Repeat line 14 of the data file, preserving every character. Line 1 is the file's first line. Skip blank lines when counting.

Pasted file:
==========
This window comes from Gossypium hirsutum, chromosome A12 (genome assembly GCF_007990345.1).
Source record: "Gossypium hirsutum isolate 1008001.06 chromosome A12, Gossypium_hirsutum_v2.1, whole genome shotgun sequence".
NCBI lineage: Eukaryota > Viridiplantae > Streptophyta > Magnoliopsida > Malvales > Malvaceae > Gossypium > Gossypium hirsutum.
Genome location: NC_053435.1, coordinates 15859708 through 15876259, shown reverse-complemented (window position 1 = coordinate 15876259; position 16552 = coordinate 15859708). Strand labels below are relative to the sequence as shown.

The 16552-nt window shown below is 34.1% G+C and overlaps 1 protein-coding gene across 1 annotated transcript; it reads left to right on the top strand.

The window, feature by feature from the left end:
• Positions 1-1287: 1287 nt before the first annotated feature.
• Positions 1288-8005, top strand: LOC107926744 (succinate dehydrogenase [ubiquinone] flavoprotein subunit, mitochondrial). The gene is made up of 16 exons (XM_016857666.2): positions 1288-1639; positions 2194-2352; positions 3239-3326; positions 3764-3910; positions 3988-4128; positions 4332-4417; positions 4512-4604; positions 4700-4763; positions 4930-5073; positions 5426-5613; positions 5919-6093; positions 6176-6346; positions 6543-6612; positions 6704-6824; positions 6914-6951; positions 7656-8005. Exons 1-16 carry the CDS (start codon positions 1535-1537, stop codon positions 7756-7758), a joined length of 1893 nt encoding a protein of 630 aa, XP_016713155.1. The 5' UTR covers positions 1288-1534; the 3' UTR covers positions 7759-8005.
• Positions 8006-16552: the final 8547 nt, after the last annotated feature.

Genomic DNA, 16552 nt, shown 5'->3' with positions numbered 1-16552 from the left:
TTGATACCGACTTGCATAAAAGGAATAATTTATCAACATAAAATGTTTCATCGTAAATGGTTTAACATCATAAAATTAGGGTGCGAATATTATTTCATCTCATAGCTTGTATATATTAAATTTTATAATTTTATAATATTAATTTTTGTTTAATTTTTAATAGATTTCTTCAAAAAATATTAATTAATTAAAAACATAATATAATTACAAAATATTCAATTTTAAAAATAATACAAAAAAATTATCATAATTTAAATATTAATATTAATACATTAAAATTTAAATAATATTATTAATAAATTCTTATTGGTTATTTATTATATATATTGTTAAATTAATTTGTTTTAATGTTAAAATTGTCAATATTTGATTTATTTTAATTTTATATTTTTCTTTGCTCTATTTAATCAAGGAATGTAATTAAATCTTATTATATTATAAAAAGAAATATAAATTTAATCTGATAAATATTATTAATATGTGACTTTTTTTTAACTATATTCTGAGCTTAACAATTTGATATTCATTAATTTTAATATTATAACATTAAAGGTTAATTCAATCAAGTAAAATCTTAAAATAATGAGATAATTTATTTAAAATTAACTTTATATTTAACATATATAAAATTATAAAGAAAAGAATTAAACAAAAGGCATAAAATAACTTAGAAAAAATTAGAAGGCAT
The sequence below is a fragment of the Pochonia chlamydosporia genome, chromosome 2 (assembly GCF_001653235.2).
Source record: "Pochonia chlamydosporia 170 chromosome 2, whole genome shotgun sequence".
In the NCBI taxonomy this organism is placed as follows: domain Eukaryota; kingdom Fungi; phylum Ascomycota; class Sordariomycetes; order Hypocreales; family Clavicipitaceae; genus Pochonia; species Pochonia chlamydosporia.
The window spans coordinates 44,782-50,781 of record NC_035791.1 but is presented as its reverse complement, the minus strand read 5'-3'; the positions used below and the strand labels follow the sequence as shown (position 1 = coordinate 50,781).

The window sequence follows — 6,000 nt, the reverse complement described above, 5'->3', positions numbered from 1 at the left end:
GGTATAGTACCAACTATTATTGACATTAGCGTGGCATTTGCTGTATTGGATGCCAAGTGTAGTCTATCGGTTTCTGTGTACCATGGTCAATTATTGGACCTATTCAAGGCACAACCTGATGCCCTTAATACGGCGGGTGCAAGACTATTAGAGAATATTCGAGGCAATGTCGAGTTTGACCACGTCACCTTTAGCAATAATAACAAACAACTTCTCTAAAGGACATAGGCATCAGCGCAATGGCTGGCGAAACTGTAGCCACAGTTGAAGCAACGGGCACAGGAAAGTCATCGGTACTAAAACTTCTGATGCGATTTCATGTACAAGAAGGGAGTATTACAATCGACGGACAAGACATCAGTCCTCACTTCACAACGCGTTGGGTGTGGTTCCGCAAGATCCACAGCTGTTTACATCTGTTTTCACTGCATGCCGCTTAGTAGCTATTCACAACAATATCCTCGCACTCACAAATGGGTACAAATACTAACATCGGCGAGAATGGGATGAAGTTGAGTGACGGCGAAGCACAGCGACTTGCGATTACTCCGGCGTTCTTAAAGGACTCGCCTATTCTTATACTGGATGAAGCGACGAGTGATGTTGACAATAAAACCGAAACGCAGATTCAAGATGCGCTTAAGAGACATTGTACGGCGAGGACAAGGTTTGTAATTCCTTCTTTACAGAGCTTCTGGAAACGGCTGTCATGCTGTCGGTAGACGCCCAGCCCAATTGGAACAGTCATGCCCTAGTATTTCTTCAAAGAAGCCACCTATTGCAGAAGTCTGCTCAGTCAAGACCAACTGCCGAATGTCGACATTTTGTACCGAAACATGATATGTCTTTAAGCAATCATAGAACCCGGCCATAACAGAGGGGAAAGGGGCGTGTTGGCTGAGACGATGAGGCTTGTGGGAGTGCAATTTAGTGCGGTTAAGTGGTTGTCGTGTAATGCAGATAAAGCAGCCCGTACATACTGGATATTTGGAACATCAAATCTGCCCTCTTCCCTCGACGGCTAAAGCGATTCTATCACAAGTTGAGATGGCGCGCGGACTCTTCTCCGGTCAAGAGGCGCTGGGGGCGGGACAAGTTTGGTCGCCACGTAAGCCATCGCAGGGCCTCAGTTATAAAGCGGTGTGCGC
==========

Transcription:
In the NCBI taxonomy this organism is placed as follows: domain Eukaryota; kingdom Fungi; phylum Ascomycota; class Sordariomycetes; order Hypocreales; family Clavicipitaceae; genus Pochonia; species Pochonia chlamydosporia.